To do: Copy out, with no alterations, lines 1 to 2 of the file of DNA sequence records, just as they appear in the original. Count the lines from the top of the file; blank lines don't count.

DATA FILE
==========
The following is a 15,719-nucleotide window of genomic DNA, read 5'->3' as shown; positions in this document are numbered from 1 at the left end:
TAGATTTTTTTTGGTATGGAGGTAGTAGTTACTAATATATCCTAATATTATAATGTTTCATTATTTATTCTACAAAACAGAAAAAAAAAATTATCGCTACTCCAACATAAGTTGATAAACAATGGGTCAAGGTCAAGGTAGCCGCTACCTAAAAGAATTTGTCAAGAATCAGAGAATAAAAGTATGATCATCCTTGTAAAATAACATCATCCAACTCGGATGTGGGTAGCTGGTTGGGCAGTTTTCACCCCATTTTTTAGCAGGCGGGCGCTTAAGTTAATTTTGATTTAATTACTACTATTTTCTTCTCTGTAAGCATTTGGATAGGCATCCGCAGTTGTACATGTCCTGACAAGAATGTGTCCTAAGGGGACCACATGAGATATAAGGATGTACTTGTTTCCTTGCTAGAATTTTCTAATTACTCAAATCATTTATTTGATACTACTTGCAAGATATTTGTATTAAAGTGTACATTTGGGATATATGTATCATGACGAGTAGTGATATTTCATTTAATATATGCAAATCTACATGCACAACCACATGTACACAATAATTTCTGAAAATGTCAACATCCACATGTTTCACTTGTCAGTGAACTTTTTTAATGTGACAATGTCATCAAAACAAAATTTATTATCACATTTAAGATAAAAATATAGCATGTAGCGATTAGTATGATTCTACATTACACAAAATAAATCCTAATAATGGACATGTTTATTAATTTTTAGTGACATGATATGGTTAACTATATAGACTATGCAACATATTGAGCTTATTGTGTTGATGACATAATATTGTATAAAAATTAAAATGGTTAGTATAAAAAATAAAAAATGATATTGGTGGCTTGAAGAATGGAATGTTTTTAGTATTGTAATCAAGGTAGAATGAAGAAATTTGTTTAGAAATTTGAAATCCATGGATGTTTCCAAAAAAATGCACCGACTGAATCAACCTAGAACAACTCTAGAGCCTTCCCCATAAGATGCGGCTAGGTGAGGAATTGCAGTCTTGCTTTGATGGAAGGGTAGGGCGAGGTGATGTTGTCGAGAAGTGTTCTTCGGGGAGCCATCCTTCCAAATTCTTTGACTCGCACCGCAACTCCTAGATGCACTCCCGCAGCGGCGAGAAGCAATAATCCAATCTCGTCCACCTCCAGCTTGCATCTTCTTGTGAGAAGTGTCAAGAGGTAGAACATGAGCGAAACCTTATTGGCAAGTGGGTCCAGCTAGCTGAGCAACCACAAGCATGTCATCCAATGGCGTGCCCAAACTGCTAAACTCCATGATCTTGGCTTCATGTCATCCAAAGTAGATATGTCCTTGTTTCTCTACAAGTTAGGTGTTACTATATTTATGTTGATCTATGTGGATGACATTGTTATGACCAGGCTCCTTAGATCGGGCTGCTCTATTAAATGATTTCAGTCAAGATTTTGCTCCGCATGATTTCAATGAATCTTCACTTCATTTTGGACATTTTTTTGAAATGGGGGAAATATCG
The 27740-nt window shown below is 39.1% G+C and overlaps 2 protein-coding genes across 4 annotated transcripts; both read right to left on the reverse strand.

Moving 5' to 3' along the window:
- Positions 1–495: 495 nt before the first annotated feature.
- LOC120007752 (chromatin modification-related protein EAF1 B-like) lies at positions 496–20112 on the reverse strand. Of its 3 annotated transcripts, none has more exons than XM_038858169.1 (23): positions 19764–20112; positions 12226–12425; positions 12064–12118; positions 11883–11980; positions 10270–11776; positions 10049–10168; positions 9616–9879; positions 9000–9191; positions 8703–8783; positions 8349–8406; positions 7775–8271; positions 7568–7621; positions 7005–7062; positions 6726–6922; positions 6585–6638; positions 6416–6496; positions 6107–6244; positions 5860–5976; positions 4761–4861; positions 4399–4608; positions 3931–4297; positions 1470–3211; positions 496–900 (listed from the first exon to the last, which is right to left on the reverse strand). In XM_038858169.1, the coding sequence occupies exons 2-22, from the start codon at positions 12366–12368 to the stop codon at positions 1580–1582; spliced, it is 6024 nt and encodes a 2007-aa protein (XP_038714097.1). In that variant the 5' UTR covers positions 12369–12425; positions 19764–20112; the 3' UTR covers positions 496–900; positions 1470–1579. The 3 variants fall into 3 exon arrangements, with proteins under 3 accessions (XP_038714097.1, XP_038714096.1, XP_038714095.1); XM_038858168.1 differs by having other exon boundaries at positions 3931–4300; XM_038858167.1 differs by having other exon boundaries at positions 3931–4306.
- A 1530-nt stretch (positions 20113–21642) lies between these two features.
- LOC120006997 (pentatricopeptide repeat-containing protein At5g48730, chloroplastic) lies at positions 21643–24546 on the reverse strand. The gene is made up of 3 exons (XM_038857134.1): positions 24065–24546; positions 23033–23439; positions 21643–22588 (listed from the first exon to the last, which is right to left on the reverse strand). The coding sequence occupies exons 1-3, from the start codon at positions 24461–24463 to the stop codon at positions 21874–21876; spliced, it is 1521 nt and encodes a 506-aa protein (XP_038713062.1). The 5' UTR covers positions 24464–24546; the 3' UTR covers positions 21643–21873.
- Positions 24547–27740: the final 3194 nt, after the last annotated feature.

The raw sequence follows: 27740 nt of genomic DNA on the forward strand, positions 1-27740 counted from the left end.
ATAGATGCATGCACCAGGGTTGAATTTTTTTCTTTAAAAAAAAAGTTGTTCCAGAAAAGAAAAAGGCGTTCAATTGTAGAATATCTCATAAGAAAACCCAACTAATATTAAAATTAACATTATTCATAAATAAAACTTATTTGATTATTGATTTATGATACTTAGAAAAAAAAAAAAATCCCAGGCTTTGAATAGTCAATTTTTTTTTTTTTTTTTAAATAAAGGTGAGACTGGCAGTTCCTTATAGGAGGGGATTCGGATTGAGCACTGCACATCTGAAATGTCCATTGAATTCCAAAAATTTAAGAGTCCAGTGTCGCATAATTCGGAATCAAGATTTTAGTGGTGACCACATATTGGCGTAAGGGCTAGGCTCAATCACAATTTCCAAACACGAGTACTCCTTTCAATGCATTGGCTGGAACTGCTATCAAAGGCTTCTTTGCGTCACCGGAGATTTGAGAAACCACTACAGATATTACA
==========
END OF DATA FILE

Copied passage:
The following is a 15,719-nucleotide window of genomic DNA, read 5'->3' as shown; positions in this document are numbered from 1 at the left end:
TAGATTTTTTTTGGTATGGAGGTAGTAGTTACTAATATATCCTAATATTATAATGTTTCATTATTTATTCTACAAAACAGAAAAAAAAAATTATCGCTACTCCAACATAAGTTGATAAACAATGGGTCAAGGTCAAGGTAGCCGCTACCTAAAAGAATTTGTCAAGAATCAGAGAATAAAAGTATGATCATCCTTGTAAAATAACATCATCCAACTCGGATGTGGGTAGCTGGTTGGGCAGTTTTCACCCCATTTTTTAGCAGGCGGGCGCTTAAGTTAATTTTGATTTAATTACTACTATTTTCTTCTCTGTAAGCATTTGGATAGGCATCCGCAGTTGTACATGTCCTGACAAGAATGTGTCCTAAGGGGACCACATGAGATATAAGGATGTACTTGTTTCCTTGCTAGAATTTTCTAATTACTCAAATCATTTATTTGATACTACTTGCAAGATATTTGTATTAAAGTGTACATTTGGGATATATGTATCATGACGAGTAGTGATATTTCATTTAATATATGCAAATCTACATGCACAACCACATGTACACAATAATTTCTGAAAATGTCAACATCCACATGTTTCACTTGTCAGTGAACTTTTTTAATGTGACAATGTCATCAAAACAAAATTTATTATCACATTTAAGATAAAAATATAGCATGTAGCGATTAGTATGATTCTACATTACACAAAATAAATCCTAATAATGGACATGTTTATTAATTTTTAGTGACATGATATGGTTAACTATATAGACTATGCAACATATTGAGCTTATTGTGTTGATGACATAATATTGTATAAAAATTAAAATGGTTAGTATAAAAAATAAAAAATGATATTGGTGGCTTGAAGAATGGAATGTTTTTAGTATTGTAATCAAGGTAGAATGAAGAAATTTGTTTAGAAATTTGAAATCCATGGATGTTTCCAAAAAAATGCACCGACTGAATCAACCTAGAACAACTCTAGAGCCTTCCCCATAAGATGCGGCTAGGTGAGGAATTGCAGTCTTGCTTTGATGGAAGGGTAGGGCGAGGTGATGTTGTCGAGAAGTGTTCTTCGGGGAGCCATCCTTCCAAATTCTTTGACTCGCACCGCAACTCCTAGATGCACTCCCGCAGCGGCGAGAAGCAATAATCCAATCTCGTCCACCTCCAGCTTGCATCTTCTTGTGAGAAGTGTCAAGAGGTAGAACATGAGCGAAACCTTATTGGCAAGTGGGTCCAGCTAGCTGAGCAACCACAAGCATGTCATCCAATGGCGTGCCCAAACTGCTAAACTCCATGATCTTGGCTTCATGTCATCCAAAGTAGATATGTCCTTGTTTCTCTACAAGTTAGGTGTTACTATATTTATGTTGATCTATGTGGATGACATTGTTATGACCAGGCTCCTTAGATCGGGCTGCTCTATTAAATGATTTCAGTCAAGATTTTGCTCCGCATGATTTCAATGAATCTTCACTTCATTTTGGACATTTTTTTGAAATGGGGGAAATATCG